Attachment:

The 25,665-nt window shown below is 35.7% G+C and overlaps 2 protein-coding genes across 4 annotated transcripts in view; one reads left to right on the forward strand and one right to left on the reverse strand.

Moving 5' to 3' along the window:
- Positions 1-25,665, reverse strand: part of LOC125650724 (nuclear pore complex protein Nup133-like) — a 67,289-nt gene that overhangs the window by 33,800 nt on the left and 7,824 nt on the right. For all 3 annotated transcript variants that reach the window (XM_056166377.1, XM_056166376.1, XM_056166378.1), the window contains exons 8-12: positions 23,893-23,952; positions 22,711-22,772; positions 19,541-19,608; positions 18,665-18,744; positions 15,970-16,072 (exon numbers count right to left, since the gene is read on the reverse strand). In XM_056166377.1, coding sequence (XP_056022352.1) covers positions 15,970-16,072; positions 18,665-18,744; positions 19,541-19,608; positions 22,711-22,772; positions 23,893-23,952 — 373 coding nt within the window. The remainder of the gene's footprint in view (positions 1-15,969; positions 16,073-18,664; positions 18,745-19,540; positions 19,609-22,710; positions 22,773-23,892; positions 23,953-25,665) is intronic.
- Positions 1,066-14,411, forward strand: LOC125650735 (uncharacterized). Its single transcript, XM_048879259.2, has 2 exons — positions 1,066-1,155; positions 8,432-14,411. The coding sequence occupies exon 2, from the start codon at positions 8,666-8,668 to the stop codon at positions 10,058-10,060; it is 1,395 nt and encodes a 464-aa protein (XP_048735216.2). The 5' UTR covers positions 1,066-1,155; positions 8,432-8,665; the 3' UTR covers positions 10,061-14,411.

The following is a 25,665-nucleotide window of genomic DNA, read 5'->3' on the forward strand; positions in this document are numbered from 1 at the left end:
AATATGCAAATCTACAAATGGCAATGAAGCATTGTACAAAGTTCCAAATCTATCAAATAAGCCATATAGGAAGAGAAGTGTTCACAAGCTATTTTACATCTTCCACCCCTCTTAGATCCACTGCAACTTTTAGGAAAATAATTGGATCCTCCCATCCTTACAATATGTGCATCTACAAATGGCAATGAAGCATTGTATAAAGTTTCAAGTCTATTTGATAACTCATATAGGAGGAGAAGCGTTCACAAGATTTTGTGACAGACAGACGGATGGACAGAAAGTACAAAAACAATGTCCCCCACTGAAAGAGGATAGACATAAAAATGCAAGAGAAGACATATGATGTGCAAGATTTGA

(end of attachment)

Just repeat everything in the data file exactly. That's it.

The 25,665-nt window shown below is 35.7% G+C and overlaps 2 protein-coding genes across 4 annotated transcripts in view; one reads left to right on the forward strand and one right to left on the reverse strand.

Moving 5' to 3' along the window:
- Positions 1-25,665, reverse strand: part of LOC125650724 (nuclear pore complex protein Nup133-like) — a 67,289-nt gene that overhangs the window by 33,800 nt on the left and 7,824 nt on the right. For all 3 annotated transcript variants that reach the window (XM_056166377.1, XM_056166376.1, XM_056166378.1), the window contains exons 8-12: positions 23,893-23,952; positions 22,711-22,772; positions 19,541-19,608; positions 18,665-18,744; positions 15,970-16,072 (exon numbers count right to left, since the gene is read on the reverse strand). In XM_056166377.1, coding sequence (XP_056022352.1) covers positions 15,970-16,072; positions 18,665-18,744; positions 19,541-19,608; positions 22,711-22,772; positions 23,893-23,952 — 373 coding nt within the window. The remainder of the gene's footprint in view (positions 1-15,969; positions 16,073-18,664; positions 18,745-19,540; positions 19,609-22,710; positions 22,773-23,892; positions 23,953-25,665) is intronic.
- Positions 1,066-14,411, forward strand: LOC125650735 (uncharacterized). Its single transcript, XM_048879259.2, has 2 exons — positions 1,066-1,155; positions 8,432-14,411. The coding sequence occupies exon 2, from the start codon at positions 8,666-8,668 to the stop codon at positions 10,058-10,060; it is 1,395 nt and encodes a 464-aa protein (XP_048735216.2). The 5' UTR covers positions 1,066-1,155; positions 8,432-8,665; the 3' UTR covers positions 10,061-14,411.

The following is a 25,665-nucleotide window of genomic DNA, read 5'->3' on the forward strand; positions in this document are numbered from 1 at the left end:
AATATGCAAATCTACAAATGGCAATGAAGCATTGTACAAAGTTCCAAATCTATCAAATAAGCCATATAGGAAGAGAAGTGTTCACAAGCTATTTTACATCTTCCACCCCTCTTAGATCCACTGCAACTTTTAGGAAAATAATTGGATCCTCCCATCCTTACAATATGTGCATCTACAAATGGCAATGAAGCATTGTATAAAGTTTCAAGTCTATTTGATAACTCATATAGGAGGAGAAGCGTTCACAAGATTTTGTGACAGACAGACGGATGGACAGAAAGTACAAAAACAATGTCCCCCACTGAAAGAGGATAGACATAAAAATGCAAGAGAAGACATATGATGTGCAAGATTTGA